To understand how Olayan rose to power in such an environment, it helps to know the story of her father and mentor, Suliman. Born in a small Saudi trading town, Suliman learned English, which proved indispensable when Western firms arrived to tap the region’s oil riches. He spent some successful years at oil giant Aramco before realizing he could do even better business by providing such firms with equipment and provisions. In 1947 he founded the company that became the Olayan Group, which gained a reputation as a favored “local partner”—a requirement at the time for all foreign companies.
Lubna grew up in cosmopolitan Beirut, the youngest of four siblings, three of them girls. Suliman was a stern but invested father who closely tracked his daughters’ academic performance and imparted lessons of financial management. Lubna spent nine years in the U.S., a period to which she credits her freethinking ways. She studied at Cornell University and then at Indiana University, where, alongside her sister Hutham, she earned an MBA. (Hutham is now CEO and president of Olayan Group’s U.S.-based investment arm.)
Lubna went on to work for J.P. Morgan JPM -0.18% and met her husband, John Xefos, a lawyer, before moving to Riyadh in 1983 to continue her banking career. Suliman was living there by then as well, and he happened to need an executive assistant. The two worked closely together for almost two decades; in 1986 she was named CEO of OFC, which was then Olayan Group’s industrial holding company; her responsibilities expanded in 1999 when the company merged with the group’s Middle East consumer arm. (Suliman died in 2002.)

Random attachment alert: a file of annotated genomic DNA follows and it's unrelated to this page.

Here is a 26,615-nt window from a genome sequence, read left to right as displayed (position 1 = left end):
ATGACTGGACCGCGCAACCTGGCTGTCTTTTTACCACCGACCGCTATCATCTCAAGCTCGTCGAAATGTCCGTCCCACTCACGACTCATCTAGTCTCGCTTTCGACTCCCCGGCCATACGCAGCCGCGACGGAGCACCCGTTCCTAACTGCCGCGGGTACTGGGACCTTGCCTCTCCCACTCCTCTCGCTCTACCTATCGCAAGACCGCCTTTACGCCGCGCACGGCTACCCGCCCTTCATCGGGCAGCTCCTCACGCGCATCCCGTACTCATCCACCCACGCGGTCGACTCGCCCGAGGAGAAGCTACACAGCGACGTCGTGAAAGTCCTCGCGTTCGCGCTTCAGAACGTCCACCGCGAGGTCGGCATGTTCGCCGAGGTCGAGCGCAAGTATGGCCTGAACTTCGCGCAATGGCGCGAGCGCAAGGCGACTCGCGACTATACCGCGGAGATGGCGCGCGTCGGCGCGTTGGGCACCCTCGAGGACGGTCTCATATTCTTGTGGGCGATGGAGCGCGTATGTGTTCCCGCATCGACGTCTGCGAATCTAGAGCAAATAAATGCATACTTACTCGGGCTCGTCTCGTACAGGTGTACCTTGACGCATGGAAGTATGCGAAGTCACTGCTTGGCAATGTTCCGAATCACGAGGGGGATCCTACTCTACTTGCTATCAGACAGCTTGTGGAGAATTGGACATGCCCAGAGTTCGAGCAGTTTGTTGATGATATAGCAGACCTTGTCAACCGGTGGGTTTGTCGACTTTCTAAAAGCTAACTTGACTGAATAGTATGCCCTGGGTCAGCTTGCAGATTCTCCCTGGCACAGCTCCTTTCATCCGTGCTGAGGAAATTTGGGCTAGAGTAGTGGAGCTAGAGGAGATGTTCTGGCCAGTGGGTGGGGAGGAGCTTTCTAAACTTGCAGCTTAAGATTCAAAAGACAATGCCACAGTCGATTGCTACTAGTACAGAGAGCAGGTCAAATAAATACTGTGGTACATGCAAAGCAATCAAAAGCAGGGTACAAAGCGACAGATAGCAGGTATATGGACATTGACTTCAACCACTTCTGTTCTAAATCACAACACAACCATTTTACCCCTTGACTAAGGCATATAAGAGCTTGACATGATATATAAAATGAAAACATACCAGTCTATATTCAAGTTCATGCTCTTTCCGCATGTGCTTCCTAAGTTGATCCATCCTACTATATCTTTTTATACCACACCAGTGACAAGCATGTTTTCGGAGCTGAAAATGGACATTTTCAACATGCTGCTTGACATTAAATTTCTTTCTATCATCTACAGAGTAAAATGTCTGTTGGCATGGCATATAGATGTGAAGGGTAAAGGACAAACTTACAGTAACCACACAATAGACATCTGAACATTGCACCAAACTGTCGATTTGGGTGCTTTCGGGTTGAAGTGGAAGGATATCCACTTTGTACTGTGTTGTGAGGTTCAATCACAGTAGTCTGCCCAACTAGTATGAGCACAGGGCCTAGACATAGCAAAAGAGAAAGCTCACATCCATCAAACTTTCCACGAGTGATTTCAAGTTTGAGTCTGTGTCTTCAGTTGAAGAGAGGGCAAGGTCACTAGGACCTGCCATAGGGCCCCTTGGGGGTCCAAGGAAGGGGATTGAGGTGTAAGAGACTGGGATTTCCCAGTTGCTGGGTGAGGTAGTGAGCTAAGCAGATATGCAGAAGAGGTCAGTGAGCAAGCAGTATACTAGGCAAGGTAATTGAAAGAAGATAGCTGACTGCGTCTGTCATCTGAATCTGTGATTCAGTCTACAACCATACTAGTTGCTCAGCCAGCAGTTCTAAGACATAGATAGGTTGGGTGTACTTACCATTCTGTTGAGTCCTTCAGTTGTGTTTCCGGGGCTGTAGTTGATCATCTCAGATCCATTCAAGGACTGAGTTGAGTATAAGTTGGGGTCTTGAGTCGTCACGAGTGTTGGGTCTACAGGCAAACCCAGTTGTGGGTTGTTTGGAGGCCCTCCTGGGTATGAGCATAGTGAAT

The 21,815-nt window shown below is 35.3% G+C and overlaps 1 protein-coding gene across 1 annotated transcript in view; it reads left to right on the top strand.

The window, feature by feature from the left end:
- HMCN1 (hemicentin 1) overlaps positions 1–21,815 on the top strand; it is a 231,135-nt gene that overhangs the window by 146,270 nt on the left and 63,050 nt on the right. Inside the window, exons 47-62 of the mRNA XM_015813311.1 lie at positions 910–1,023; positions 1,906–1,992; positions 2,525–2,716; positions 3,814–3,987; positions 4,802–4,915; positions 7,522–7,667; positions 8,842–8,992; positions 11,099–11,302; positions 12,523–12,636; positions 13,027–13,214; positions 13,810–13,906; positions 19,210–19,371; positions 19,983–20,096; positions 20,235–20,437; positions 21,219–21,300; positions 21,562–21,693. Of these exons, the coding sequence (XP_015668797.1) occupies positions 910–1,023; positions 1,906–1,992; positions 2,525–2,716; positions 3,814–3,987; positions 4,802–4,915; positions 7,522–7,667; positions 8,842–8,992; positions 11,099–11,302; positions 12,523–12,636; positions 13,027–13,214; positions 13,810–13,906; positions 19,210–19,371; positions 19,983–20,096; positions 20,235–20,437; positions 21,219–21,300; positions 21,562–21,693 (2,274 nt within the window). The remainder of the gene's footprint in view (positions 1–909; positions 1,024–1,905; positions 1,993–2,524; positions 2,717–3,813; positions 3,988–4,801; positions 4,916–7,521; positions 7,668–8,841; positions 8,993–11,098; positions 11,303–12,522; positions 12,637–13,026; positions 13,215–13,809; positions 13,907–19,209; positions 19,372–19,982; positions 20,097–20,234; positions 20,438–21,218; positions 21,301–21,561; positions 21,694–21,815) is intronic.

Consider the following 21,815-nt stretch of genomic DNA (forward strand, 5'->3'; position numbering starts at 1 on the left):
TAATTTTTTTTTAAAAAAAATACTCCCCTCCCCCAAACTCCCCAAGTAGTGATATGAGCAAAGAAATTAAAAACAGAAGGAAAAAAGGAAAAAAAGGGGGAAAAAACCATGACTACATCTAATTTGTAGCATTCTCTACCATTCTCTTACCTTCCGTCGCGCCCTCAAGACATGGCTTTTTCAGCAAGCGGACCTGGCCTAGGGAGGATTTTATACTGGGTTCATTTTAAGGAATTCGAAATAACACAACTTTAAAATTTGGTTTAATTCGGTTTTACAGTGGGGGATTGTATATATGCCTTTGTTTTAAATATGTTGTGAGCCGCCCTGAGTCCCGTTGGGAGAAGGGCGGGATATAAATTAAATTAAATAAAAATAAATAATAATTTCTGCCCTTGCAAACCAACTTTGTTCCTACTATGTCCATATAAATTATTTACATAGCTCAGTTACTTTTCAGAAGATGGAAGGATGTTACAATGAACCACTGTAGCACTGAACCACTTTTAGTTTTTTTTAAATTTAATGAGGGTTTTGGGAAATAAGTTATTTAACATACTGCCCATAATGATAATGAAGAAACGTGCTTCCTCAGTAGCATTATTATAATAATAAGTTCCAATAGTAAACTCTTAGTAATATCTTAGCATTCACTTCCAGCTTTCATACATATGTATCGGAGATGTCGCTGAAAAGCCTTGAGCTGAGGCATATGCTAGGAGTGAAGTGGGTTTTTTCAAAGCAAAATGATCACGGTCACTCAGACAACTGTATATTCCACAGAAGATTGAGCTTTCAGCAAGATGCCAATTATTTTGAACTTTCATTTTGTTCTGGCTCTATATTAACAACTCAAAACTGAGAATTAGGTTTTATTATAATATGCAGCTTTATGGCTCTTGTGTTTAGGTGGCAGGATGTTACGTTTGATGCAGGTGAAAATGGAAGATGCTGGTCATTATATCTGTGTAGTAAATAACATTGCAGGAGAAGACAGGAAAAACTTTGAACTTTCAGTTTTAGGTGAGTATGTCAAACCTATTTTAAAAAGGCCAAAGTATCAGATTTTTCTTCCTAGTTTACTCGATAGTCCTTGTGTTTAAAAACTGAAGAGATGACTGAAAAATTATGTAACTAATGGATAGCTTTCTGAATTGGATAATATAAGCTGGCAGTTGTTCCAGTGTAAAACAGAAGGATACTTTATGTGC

Saudi business woman Lubna Olayan speaks during the Egypt Economic Development Conference (EEDC) in Sharm el-Sheikh, in the South Sinai
Olayan speaking during this year’s Egypt Economic Development Conference. Her arguments for encouraging women to work are based in pragmatism: letting talented women find employment is better for the economy. “I’m all for diversity—but diversity for deserving people.”
Photograph by Amr Dalsh—Reuters
As an executive, Olayan has made her gender almost a second thought among her peers. “Even my most chauvinist of Saudi friends and clients have great admiration for the way that she manages her companies,” says Bernd van Linder, CEO of Saudi Hollandi Bank, the first Saudi-listed company to include a woman on its board. (That woman is Olayan.) “She is respected as a person rather than as the first Saudi woman to do this or that.”
Olayan dislikes being the center of attention. It’s telling that in OFC’s 150-page networking directory, in which a page with a photo and biography is devoted to each manager, Olayan’s entry falls in the middle of the book, per alphabetical order, on page 80.
It was also telling that when I traveled to Saudi Arabia in late July to interview her, Olayan was not there. (She had traveled abroad to attend the birth of her first grandchild, a hitch in planning that she apologized for repeatedly.) We ultimately connected via videoconference—a screen and thousands of miles between us. That we were having a meeting at all, she joked, was my good fortune for having contacted her while her longtime colleague Serene (“She says no to everything”) was on vacation.
When Olayan discusses gender issues in her own career, she focuses on the light and superficial. Hardship? There were the visits to the company’s factories, which had no women’s bathrooms. Not being allowed to drive or mix in public with men? That may have been a blessing, especially for a working mother with three daughters: “Everyone had to come to me. Time was my most important asset.”